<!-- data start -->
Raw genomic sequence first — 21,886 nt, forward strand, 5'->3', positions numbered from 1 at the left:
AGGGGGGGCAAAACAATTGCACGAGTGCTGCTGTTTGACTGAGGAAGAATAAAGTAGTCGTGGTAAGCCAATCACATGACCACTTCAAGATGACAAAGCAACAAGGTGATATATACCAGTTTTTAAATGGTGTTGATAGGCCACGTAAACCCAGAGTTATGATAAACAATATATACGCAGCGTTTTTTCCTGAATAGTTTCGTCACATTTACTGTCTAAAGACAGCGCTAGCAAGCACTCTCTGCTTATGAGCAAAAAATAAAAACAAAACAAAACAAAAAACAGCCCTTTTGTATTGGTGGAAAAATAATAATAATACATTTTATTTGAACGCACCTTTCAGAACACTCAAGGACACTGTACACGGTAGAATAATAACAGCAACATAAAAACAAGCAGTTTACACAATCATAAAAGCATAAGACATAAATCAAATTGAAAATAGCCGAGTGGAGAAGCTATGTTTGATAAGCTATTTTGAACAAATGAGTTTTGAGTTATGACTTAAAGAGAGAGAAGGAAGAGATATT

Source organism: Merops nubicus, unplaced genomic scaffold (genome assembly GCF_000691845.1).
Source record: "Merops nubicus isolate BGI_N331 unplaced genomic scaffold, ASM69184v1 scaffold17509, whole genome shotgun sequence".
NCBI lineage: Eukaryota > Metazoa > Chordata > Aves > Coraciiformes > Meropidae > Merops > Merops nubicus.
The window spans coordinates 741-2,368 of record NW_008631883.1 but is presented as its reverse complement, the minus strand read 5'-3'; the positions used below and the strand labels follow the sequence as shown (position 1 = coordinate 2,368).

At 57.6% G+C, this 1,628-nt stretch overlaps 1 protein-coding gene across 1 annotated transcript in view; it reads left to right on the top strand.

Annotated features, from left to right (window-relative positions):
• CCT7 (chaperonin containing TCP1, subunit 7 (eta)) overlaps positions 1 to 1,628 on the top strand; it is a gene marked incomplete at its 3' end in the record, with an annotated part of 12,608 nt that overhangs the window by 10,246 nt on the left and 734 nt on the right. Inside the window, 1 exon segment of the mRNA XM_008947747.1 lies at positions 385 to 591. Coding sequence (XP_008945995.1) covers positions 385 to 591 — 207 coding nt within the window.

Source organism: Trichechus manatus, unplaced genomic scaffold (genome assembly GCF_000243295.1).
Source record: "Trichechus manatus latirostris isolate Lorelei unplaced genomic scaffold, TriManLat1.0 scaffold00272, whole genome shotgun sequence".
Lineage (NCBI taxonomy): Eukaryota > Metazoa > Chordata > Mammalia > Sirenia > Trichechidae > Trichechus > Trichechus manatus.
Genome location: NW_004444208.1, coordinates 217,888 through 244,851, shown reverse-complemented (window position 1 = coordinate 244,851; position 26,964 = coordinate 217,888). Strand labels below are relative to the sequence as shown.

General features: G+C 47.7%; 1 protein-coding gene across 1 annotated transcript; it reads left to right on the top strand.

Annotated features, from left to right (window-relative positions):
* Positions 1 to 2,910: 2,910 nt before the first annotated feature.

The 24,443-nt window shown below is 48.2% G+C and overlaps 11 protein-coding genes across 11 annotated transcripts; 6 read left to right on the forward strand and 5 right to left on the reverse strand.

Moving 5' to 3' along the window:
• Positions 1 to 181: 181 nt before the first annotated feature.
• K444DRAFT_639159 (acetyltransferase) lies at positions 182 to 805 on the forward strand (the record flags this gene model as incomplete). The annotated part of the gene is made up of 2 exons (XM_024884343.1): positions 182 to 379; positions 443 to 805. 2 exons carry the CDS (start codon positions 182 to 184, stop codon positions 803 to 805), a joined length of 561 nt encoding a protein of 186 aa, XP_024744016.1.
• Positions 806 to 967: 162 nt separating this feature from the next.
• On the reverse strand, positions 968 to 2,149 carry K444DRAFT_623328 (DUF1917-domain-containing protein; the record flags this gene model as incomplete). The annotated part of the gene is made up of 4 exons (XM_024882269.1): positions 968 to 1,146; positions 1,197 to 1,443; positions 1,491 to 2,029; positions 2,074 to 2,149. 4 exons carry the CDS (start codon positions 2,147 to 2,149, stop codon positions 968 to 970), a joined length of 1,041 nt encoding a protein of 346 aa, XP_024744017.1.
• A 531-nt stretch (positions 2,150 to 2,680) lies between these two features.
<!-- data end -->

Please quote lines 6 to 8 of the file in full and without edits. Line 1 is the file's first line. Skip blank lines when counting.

The window spans coordinates 741-2,368 of record NW_008631883.1 but is presented as its reverse complement, the minus strand read 5'-3'; the positions used below and the strand labels follow the sequence as shown (position 1 = coordinate 2,368).

At 57.6% G+C, this 1,628-nt stretch overlaps 1 protein-coding gene across 1 annotated transcript in view; it reads left to right on the top strand.

Annotated features, from left to right (window-relative positions):